Should You Market Your Books?

Lit World Interviews

Many authors are reluctant to actively be seen to market their books. Some go so far as to never market their books, but work very hard nevertheless on their blogs and other social networks. I haven’t tried very hard to sell my books, but I usually do mention them and occasionally run promotions, which always results in sales, and keeps them ticking over in a small but comforting way. I haven’t done anything at all for the past two months, and for the first time in years my sales page on Amazon for this month is a totally flat line. Which just goes to show. If you don’t market your books at all, they are unlikely to be bought at all.

There are different kinds of selling in the business of sales. When you are selling a product for a company, and meeting up with potential clients who are in…

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10 thoughts on “Should You Market Your Books?

  1. I think WHAT nowadays is considered marketing has a lot to do with the problems about it:

    When I published my, quite crappy, poetry collection I was barely returned from the urban homeless and literally in need of money before the costs of society crush me again. Still most helpers, or marketing experts, actually wanted only to help me give them my money, not really hype my book to customers.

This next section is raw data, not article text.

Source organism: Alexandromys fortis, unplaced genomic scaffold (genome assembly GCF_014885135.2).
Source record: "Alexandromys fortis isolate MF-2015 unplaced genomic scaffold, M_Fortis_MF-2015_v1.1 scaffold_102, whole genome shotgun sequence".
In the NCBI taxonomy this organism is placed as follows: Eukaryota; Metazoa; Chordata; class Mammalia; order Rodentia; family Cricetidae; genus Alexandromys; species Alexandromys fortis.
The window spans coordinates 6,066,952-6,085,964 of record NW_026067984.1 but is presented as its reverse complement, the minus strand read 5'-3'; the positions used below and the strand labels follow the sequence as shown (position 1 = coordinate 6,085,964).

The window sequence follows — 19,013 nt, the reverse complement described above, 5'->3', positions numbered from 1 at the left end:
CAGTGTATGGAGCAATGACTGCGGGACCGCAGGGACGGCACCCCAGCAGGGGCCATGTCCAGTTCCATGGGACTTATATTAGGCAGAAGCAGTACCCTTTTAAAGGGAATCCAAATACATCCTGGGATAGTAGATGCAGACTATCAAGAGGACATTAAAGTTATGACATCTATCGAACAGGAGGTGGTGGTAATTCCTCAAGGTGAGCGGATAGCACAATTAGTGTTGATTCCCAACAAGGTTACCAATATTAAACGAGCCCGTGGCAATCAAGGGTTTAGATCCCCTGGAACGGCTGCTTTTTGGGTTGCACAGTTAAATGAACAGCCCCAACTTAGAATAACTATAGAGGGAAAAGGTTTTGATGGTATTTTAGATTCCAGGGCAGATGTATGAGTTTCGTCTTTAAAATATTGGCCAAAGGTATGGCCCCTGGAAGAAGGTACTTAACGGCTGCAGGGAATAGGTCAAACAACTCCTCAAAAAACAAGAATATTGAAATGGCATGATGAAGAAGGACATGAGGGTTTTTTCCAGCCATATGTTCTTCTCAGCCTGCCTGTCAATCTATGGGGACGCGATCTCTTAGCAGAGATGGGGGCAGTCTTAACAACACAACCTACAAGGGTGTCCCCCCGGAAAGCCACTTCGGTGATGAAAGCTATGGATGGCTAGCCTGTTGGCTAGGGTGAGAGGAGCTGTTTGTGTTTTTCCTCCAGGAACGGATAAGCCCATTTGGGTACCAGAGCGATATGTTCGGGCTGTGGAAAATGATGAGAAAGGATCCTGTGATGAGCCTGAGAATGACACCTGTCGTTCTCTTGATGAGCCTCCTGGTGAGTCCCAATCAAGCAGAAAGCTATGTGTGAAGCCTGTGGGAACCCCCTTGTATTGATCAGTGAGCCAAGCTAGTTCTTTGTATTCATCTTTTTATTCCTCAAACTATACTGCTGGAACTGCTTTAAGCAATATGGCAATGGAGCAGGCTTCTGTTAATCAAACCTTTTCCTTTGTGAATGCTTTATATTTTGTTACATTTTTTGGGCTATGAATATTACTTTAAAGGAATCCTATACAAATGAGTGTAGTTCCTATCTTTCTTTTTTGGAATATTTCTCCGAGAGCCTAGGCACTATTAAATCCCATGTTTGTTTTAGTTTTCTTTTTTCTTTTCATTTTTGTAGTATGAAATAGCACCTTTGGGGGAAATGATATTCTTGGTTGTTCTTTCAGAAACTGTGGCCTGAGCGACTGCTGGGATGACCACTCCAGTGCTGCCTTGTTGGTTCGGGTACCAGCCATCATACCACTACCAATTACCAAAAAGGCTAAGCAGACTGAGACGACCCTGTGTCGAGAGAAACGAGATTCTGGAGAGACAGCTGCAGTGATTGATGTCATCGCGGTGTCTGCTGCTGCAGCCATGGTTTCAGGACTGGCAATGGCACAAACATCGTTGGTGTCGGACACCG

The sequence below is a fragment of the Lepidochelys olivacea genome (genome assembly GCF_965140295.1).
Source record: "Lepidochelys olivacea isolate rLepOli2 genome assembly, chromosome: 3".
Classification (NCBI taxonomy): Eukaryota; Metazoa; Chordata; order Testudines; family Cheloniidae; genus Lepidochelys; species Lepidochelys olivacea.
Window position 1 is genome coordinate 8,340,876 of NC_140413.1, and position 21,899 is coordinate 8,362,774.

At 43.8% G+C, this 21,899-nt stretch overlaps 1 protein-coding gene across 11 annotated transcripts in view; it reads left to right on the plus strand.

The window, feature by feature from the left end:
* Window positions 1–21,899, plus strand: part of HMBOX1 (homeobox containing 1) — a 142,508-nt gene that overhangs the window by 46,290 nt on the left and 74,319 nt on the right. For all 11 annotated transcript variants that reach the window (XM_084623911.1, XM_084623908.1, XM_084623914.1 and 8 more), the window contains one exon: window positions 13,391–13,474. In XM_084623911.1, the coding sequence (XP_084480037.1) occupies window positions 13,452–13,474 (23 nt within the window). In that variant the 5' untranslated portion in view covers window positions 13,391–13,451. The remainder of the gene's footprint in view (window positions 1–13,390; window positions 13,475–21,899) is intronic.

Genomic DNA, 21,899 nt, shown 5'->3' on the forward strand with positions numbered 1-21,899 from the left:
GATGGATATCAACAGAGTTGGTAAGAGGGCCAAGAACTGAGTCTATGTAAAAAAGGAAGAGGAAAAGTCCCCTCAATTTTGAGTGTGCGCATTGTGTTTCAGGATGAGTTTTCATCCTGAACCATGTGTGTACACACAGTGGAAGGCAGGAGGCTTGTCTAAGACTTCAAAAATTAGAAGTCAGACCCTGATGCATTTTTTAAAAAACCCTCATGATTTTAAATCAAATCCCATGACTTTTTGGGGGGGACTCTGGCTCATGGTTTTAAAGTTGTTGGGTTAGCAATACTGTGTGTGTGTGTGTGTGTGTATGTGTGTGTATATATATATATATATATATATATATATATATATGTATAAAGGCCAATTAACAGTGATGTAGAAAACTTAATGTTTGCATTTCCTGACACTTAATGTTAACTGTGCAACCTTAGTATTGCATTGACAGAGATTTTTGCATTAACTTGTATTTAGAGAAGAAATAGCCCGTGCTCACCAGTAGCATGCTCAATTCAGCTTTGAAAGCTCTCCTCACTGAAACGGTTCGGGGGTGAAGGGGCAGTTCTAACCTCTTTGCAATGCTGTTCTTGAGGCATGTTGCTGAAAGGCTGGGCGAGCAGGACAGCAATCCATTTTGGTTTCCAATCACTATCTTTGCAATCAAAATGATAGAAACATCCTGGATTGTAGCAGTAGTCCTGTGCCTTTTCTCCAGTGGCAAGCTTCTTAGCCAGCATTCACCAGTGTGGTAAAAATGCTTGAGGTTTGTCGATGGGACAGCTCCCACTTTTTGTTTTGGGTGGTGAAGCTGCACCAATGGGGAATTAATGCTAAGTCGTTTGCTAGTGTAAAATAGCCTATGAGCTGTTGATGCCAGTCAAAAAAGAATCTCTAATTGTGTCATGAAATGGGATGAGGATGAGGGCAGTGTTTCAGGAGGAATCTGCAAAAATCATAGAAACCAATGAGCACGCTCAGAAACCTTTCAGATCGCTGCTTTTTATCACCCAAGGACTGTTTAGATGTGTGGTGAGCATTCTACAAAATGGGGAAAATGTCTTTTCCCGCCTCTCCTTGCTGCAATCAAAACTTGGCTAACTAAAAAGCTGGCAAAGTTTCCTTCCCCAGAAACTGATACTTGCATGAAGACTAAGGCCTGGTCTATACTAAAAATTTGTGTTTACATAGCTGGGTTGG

The amateurish degree of marketing is what we all do. All authors, by that email add-on, the mentioning on our own websites, and the usually mutual supporting of acquainted authors does spread the news a little bit. Not enough for global sales, but few authors are trained or graduated in marketing. AND I personally will never forget that the bestsellers which ever made me write all crumbled, once decisions were made by marketing instead of the original bunch of wild-cards!

    I am willing to earn and invest some money into marketing. Down here on my skill-level that may be a maximum of € 50 to 100 per month. Still services like fiverr dot com or freelancer dot com already offer something in return for it.

    And yes, marketing IS artificial, as many customers seem much more easily convinced by friends and family telling them what is a worthy purchase!😉

    Liked by 1 person

  2. That tricky question: how much should we promote before we’re perceived as pushy?
    It’s ture, we cannot promot or nobody will know our book exist, but it’s also very easy to bcome pushy and salesy without realising it.
    At the moment I’m experiemnting, so I don’t know what works for me yet. I’m trying to share more than promote. Will it work? We’ll see🙂

    Liked by 1 person


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